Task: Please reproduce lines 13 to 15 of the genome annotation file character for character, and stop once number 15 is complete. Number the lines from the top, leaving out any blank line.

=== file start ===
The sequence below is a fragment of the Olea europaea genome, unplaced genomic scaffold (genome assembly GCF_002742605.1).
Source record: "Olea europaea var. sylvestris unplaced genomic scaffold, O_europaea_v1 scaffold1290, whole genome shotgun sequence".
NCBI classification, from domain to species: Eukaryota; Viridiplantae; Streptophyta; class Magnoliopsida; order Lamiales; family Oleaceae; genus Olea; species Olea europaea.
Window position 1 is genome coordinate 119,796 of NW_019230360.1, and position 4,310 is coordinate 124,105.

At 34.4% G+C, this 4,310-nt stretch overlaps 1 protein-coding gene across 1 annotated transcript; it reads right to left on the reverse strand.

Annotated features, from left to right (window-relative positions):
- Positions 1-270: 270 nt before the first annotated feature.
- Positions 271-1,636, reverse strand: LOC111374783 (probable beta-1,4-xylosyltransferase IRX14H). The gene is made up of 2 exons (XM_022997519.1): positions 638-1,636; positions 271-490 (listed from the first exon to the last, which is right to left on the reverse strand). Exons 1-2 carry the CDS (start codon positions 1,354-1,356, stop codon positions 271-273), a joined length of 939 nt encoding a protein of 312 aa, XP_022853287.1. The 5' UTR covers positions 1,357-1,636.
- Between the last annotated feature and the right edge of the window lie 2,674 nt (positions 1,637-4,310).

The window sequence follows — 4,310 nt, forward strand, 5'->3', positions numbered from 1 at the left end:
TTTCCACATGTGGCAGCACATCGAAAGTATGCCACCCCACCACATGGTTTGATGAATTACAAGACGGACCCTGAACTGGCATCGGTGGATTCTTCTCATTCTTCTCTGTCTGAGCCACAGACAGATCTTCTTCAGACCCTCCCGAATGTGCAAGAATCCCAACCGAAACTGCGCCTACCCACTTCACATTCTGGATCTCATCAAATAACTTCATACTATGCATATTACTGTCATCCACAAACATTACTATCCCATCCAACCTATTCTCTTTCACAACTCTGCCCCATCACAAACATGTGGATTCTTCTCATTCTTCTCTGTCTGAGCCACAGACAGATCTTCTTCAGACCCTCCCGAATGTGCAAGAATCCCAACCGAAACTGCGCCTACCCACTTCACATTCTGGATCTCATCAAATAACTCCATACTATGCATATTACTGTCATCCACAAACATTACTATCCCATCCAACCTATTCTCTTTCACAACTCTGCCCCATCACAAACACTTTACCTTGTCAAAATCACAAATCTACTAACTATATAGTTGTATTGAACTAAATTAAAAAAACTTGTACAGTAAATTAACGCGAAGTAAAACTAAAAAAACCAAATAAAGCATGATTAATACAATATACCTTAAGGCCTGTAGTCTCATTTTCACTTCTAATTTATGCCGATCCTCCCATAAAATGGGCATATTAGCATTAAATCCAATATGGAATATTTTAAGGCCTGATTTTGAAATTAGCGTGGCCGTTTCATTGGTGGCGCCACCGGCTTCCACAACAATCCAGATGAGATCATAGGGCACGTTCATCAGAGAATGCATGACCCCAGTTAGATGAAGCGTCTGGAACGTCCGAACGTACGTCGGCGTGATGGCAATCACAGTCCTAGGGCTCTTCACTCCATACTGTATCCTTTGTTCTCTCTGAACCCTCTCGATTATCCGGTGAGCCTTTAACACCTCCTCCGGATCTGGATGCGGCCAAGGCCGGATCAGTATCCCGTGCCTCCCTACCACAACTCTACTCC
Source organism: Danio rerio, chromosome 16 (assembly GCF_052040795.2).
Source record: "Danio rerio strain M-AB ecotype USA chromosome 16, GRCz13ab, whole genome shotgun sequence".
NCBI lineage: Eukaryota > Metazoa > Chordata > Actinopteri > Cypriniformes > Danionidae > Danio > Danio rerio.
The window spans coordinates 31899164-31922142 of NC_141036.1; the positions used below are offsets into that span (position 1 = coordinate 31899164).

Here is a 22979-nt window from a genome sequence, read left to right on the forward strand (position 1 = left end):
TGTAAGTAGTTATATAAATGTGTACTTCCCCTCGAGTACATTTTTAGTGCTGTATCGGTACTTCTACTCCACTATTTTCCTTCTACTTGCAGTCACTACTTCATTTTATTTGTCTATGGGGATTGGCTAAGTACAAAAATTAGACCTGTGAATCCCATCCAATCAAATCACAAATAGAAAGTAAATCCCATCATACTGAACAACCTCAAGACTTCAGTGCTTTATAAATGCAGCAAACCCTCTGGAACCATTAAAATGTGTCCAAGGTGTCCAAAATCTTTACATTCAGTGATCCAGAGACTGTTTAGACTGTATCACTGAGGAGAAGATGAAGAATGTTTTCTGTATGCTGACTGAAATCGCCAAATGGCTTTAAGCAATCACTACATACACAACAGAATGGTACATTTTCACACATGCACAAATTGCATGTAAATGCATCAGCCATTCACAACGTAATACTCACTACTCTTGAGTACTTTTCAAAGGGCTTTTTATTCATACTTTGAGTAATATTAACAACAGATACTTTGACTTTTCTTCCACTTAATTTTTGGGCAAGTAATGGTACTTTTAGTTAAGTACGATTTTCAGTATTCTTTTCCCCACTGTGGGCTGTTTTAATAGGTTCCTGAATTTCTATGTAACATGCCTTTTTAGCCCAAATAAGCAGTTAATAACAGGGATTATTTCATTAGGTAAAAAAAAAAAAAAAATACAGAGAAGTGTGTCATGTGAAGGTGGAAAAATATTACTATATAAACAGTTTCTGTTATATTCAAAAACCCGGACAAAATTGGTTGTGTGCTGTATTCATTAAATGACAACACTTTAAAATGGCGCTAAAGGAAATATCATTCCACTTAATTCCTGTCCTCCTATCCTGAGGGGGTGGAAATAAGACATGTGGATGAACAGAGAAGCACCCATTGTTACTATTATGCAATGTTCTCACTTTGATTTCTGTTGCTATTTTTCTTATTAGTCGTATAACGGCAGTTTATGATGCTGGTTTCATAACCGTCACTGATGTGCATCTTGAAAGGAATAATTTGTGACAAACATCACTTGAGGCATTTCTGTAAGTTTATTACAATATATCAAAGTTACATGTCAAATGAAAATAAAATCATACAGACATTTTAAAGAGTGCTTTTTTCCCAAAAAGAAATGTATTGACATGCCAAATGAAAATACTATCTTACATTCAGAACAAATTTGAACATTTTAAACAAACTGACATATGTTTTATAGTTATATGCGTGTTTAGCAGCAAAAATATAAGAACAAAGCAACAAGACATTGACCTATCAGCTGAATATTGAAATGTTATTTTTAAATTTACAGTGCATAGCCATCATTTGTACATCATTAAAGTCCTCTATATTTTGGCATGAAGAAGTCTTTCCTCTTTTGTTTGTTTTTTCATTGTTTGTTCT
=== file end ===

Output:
Source record: "Danio rerio strain M-AB ecotype USA chromosome 16, GRCz13ab, whole genome shotgun sequence".
NCBI lineage: Eukaryota > Metazoa > Chordata > Actinopteri > Cypriniformes > Danionidae > Danio > Danio rerio.
The window spans coordinates 31899164-31922142 of NC_141036.1; the positions used below are offsets into that span (position 1 = coordinate 31899164).